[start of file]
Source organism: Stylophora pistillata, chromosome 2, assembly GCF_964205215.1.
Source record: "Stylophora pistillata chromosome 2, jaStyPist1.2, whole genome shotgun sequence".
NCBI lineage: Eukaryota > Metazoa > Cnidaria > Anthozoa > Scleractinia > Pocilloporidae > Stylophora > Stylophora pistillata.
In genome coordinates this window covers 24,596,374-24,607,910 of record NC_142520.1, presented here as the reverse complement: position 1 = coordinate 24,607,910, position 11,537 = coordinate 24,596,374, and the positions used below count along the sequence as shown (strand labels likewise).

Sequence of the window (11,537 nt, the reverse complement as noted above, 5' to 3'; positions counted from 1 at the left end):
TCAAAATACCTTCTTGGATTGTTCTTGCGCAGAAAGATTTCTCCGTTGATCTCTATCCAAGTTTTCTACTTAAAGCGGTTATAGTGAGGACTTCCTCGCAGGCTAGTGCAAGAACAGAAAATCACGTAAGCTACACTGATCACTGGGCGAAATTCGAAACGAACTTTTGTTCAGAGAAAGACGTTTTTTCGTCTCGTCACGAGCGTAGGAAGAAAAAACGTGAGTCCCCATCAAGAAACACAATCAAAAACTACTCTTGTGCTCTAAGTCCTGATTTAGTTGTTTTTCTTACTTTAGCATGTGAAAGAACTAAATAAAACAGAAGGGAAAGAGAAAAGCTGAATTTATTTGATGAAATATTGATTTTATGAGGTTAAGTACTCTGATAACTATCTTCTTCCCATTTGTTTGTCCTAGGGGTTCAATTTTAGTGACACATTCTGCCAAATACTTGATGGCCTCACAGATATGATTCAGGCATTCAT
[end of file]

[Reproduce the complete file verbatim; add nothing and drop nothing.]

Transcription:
Source organism: Stylophora pistillata, chromosome 2, assembly GCF_964205215.1.
Source record: "Stylophora pistillata chromosome 2, jaStyPist1.2, whole genome shotgun sequence".
NCBI lineage: Eukaryota > Metazoa > Cnidaria > Anthozoa > Scleractinia > Pocilloporidae > Stylophora > Stylophora pistillata.
In genome coordinates this window covers 24,596,374-24,607,910 of record NC_142520.1, presented here as the reverse complement: position 1 = coordinate 24,607,910, position 11,537 = coordinate 24,596,374, and the positions used below count along the sequence as shown (strand labels likewise).

Sequence of the window (11,537 nt, the reverse complement as noted above, 5' to 3'; positions counted from 1 at the left end):
TCAAAATACCTTCTTGGATTGTTCTTGCGCAGAAAGATTTCTCCGTTGATCTCTATCCAAGTTTTCTACTTAAAGCGGTTATAGTGAGGACTTCCTCGCAGGCTAGTGCAAGAACAGAAAATCACGTAAGCTACACTGATCACTGGGCGAAATTCGAAACGAACTTTTGTTCAGAGAAAGACGTTTTTTCGTCTCGTCACGAGCGTAGGAAGAAAAAACGTGAGTCCCCATCAAGAAACACAATCAAAAACTACTCTTGTGCTCTAAGTCCTGATTTAGTTGTTTTTCTTACTTTAGCATGTGAAAGAACTAAATAAAACAGAAGGGAAAGAGAAAAGCTGAATTTATTTGATGAAATATTGATTTTATGAGGTTAAGTACTCTGATAACTATCTTCTTCCCATTTGTTTGTCCTAGGGGTTCAATTTTAGTGACACATTCTGCCAAATACTTGATGGCCTCACAGATATGATTCAGGCATTCAT